Have you ever been on a website when something goes wrong? It’s not always clear what’s gone on, or what you can do to get back on track. What’s a 404 or a 500?! You might know this as a developer or web designer, but does the average Joe?
As the owner of a website you want to know what went wrong when or if it does and that’s why error numbers were created. But we build websites for users and not developers (except sites like this…), so the error numbers aren’t the key message that needs to be shown.
When a user visits a web page the most important thing is to give them the information that they need quickly and presented in a good way. The problem with a lot of error pages is that they treat users like robots and not as humans.
Imagine you go into a hotel where you have a room ...
Over the last few months I have been wanting to polish up some existing skills and learn some new ones. Over this time I haven't had much time to work on projects that had the scope to play around with these skills so I decided to find a simple project that I could use as a test bed. Since the vet had recently estimated my cat's age I decided on a cat age calculator.
Does the internet need more cat based websites? Probably not, but the internet loves cats and I needed a project. The project needed a suitable name and so jellyandmicecream.com was born.
I have spent the last few months working on this update to my site. The update is due in part to some of the skills I have developed over the past 6 months.
Apart from the style change to the overall site design the main changes are the responsive mobile first layout, responsive image, web fonts and the addition of a new comments system. There are of course a few other updates to the backend code and html, for enhancing load times and adding some extra enhancements here and there.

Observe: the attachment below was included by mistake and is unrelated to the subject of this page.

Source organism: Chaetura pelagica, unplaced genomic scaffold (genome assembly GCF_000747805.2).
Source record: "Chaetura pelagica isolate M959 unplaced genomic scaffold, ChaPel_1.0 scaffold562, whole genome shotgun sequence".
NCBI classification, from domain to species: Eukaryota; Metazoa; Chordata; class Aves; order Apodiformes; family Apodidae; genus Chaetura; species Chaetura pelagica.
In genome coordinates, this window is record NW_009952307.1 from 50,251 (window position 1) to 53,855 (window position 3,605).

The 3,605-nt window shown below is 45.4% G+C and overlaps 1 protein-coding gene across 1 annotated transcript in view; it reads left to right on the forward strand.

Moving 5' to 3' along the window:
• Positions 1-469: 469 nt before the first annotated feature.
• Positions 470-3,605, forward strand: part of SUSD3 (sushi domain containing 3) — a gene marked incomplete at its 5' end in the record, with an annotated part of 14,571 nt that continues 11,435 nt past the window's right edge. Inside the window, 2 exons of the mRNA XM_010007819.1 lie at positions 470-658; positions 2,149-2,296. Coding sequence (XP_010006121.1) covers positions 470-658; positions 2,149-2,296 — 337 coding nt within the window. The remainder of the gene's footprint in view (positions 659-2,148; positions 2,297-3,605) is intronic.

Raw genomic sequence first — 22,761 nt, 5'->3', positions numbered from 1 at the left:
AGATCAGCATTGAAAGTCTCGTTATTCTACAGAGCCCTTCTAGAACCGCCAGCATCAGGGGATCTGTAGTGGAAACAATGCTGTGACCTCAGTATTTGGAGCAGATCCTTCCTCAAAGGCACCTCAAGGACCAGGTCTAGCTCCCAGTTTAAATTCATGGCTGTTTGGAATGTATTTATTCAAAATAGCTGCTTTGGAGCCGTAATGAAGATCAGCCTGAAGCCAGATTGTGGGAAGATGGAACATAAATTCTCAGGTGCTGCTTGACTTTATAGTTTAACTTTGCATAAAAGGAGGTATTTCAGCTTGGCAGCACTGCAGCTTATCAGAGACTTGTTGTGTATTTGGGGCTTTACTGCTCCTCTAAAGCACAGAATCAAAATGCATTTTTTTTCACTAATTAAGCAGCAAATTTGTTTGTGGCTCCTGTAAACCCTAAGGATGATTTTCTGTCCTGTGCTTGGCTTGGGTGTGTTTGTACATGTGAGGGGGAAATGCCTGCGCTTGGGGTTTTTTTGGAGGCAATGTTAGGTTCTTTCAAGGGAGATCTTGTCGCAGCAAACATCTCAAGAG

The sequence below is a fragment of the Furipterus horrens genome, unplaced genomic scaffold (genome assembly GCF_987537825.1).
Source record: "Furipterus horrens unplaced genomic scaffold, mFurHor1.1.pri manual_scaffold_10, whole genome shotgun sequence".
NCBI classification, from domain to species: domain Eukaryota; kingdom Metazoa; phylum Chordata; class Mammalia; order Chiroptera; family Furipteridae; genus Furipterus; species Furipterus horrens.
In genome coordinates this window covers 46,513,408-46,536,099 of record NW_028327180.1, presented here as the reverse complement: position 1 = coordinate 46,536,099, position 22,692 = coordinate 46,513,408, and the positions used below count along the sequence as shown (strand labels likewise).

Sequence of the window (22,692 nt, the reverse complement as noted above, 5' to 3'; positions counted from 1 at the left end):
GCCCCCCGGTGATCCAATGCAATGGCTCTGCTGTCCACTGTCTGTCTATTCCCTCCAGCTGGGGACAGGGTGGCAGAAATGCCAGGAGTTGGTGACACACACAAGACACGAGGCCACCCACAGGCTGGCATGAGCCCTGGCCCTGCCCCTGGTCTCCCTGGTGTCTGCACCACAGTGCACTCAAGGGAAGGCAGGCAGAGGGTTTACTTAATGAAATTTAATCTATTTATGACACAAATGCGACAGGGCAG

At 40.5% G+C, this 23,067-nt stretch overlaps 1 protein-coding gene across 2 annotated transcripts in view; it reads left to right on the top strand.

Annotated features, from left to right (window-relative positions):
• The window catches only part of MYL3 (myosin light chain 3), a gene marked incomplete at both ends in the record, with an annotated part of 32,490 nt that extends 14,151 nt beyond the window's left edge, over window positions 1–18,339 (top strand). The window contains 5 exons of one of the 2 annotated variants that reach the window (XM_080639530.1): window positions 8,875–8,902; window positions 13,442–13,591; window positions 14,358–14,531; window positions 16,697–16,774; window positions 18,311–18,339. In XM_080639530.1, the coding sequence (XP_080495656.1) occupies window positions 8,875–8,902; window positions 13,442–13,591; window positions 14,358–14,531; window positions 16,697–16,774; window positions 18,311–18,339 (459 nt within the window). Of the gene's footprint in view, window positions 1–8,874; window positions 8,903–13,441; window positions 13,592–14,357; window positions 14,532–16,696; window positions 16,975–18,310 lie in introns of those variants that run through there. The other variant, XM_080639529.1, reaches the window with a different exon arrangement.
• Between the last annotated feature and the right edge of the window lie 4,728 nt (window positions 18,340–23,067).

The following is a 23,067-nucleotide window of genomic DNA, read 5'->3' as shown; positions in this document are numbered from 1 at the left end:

responsiveBreakpointJQ works by specifying the images that will show if the screen of the device is big enough. The data-XXX values are how the appropriate image is specified. If a screen is wider than the XXX value then that image is selected as the best one for the job.
<img src="small.jpg" data-480="medium.jpg" data-960="large.jpg" alt="Image Alt text" />
If you would like to read more then take a look at the responsiveBreakpointJQ project on github . If you feel you can make it better then be my guest :D
Download the jQuery Responsive Breakpoint Image Plugin from git hub to checkout the code: https://github.com/Designer023/responsiveBreakpointJQ
Recently I have been working on an interesting project. Not only is the subject of it close to my heart, but the technical aspects of it are fascinating (to me at least). For those of you with no patience, I can reveal that the project is the website for The Tappy App Co. Ltd , who are a mobile app development company, focused on iOS apps (for the moment at least).
If you know me at all you will know I have a fascination with Apple and many of their gadgets and philosophies so working on something in the same industry is a joy. As for the technical side of things that is where it gets much more interesting.
The site has been developed with what is known as responsive design. That means an end of having the page seeming to be fixed at a certain size in your browser window. You might think this odd at first, but the more you think about it the more sense it makes. You can view a site ...